The colourful procession from Fatorpa to Cuncolim wends its way through hill and passes through the same old route by which the deity was brought to neighboring Fatorpa village by the Gauncars of Cuncolim in the face of Portuguese forceful conversion in Cuncolim and away from the lookout of the Portuguese.




Santan Pereira along with his sons and other family members spread across from Velim to Navelim has been part of this traditional festival for many generations.

“It is a special occasion for all of us. The preparation starts very early as we have to reach in time to set the tone for the celebration. It is a tiring and challenging route but all the compliments and the sheer joy of people dancing to the beats of the music along with the 12 Sontreos which keep us going every year,” said Santan, who is following his family tradition which he believes is for the last 150 years.

“It was compulsory to play during Fatorpa Umbrella festival due to earlier belief before conversion,” says Velim resident Lourenco Fatima Da Souza.

For the unknown, the procession starts from Fatorpa and wends its way through wards of Molanguinim, Biunsa, Voddy, a 6-km-long route which takes a couple of hours on foot to reach its the original place at Tolliebhatt in Cuncolim and on its return journey take the Markutt, Demani, Molanguinim route back to Fatorpa.

The idol is carried through hilly roads in an ornately decorated solid silver palanquin sheltered under 12 colourful silk umbrellas on tall poles of metal or carved wood, the 12 umbrellas representing the 12 Kshatriya vangodds (clans) of Cuncolim which are Mhal, Shetkar, Naik, Mongro, Sombro, Thombro, Porobhu, Sidhkali, Lokakali, Bandekar, Rovno and Benklo.

Besides the Catholic musicians many kshatriya converts still maintain a strong link with the Hindu brethren and the Hindu festivals and take part in Sontreo festival in full vigour one of them is Wendy Gomes.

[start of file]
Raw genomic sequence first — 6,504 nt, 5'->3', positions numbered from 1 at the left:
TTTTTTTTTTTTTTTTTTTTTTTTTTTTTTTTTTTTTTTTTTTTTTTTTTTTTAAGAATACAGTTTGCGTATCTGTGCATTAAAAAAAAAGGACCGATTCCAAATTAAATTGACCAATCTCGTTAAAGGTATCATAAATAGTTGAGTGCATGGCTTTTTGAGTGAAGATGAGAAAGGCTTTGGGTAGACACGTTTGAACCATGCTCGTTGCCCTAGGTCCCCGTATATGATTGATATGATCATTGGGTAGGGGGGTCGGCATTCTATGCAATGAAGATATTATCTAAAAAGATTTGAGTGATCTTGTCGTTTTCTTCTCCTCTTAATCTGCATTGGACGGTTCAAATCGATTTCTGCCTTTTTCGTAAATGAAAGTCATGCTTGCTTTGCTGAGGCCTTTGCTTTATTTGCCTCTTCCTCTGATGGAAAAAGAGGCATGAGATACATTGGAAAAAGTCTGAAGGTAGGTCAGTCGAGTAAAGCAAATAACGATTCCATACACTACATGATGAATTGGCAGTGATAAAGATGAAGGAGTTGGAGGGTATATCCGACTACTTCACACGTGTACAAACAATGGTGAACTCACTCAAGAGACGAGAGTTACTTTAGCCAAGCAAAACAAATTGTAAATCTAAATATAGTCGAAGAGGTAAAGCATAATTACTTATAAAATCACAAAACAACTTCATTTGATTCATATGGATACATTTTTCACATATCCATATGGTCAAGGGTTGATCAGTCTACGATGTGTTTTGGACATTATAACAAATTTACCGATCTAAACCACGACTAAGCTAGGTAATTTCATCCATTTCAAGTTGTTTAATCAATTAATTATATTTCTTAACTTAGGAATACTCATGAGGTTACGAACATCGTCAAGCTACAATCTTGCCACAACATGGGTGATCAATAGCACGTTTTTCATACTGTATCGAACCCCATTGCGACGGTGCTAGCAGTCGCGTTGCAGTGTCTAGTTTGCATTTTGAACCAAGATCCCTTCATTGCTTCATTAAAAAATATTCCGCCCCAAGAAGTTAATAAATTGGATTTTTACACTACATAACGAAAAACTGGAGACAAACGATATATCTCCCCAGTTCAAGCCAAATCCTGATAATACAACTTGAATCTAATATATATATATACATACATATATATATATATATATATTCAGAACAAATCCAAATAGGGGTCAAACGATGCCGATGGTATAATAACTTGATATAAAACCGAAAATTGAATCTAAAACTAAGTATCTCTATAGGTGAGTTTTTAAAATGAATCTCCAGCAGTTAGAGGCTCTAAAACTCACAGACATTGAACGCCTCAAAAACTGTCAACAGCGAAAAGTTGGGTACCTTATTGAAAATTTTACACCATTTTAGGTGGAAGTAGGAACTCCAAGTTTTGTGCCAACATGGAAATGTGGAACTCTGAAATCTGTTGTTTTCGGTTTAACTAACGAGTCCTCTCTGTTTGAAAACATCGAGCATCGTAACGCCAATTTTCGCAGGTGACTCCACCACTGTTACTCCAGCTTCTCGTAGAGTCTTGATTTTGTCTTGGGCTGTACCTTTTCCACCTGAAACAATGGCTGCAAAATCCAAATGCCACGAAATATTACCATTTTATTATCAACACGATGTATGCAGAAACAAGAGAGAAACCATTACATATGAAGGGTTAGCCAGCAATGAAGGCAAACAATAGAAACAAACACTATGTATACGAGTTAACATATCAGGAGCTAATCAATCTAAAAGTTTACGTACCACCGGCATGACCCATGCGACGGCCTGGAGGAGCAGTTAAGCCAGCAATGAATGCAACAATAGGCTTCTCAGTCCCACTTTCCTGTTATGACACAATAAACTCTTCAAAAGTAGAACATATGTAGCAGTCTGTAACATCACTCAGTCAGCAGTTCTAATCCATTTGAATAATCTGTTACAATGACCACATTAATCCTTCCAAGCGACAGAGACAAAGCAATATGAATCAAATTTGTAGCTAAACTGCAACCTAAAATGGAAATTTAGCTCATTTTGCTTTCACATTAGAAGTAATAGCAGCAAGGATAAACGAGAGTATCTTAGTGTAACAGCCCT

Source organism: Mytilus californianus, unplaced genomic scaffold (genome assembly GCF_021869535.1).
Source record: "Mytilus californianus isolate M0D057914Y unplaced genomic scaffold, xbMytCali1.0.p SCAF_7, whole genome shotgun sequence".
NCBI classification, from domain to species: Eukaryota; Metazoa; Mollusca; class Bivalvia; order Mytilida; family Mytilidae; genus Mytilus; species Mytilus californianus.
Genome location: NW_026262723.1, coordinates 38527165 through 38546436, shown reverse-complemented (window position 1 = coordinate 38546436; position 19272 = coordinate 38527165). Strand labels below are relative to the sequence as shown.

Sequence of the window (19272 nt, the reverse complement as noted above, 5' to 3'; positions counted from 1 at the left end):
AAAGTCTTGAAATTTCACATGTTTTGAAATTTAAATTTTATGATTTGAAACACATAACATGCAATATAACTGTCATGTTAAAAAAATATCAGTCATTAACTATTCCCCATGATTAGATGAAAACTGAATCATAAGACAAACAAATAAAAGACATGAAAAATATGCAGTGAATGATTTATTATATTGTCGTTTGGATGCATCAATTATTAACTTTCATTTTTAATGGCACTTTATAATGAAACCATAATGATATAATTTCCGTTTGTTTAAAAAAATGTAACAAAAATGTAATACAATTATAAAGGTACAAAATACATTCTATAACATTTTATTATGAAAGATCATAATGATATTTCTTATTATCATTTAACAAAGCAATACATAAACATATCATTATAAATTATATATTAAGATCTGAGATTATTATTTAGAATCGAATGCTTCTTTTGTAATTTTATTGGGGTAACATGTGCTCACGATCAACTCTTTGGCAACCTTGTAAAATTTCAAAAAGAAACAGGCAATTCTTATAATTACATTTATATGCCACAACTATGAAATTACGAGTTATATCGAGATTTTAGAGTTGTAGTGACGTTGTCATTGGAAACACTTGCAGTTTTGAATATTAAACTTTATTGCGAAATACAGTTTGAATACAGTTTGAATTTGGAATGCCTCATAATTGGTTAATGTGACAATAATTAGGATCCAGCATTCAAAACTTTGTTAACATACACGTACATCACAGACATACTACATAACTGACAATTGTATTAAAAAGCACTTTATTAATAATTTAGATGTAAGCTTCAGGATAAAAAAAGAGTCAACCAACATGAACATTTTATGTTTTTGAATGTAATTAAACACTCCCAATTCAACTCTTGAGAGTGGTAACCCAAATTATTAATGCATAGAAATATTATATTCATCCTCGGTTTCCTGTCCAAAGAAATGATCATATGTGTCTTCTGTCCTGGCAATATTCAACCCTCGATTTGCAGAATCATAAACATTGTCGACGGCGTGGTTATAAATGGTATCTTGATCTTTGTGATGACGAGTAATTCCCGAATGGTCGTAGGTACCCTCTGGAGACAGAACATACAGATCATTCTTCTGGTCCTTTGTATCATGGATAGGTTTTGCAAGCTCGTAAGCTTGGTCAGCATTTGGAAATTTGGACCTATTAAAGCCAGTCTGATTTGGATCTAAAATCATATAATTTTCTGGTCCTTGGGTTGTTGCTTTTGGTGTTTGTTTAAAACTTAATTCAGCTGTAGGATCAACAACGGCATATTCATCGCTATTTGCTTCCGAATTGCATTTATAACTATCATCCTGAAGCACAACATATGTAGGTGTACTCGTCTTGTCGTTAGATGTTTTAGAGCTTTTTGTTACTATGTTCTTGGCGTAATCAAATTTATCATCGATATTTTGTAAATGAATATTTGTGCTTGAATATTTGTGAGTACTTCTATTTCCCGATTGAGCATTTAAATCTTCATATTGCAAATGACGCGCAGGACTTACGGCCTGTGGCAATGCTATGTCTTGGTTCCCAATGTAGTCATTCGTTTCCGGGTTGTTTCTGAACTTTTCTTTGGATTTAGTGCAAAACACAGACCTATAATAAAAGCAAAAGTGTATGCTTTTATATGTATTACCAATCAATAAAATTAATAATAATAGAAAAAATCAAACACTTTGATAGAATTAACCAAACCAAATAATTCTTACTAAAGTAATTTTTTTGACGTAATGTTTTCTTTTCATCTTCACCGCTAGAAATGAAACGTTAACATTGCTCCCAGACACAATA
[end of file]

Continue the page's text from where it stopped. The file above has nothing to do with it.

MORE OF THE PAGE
“A few catholic Gauncars, make it a point to be present at Fatorpa at 12noon, on sontreo day every year, and I’m one of those, that's the time you get to meet everyone, the Mahars, the Jhulmis, the Gauncars, the committee, and witness the beats of drum before the Palki moves out for her annual visit to her original place Kunkoleem,” says Wendy a businessman, whose Tenth Vangood celebrated the feast of Our Lady of Health Church Cuncolim this year and whose father was the President of the feast celebrations.

Besides the 12 Kshatriya vangodds holding reins of the temple affairs in Fatorpa, the erstwhile Hindu connection of the Catholic is evident at the feast of Our Lady of Health Church in Cuncolim, with one of the 12 vangodds of Cuncolim celebrating the feast by rotation every year.

Explaining the role of the musicians ahead of the Our Lady of Health feast and  during the novenas and feast day Wendy adds: “They set the holy picture with mango branches and coconut leaves on the new branch on the Maddie tree followed by lighting the Fozne on non-time on Maddie day, playing the traditional music and a brief procession with the president through the market, the traditional route through which all procession of the church pass, followed by ‘Mhara Jevon’ a special meal for them by the president, then after the Maddie mass they escort the president to his residence in the evening.

“During Novenas days they play music and Foznes every morning and at amori (evening time) say at 5am, in the morning and at 7.00pm in the evening, and also music after both the Novena masses,” he adds.

The Shree Shantadurga Kunkalikaran temple lies amidst the greenery of the surrounding hills and is known for a big annual fair which falls in the month of Paus (December-January) from panchami to dosom which in fact, sets the tone of all zatras in other places in Goa.

The procession was forbidden by the Portuguese government at the request of Patriarch D. Antonio Sebastiao Valent. It was re-established after the Portuguese Republic was set up in 1910.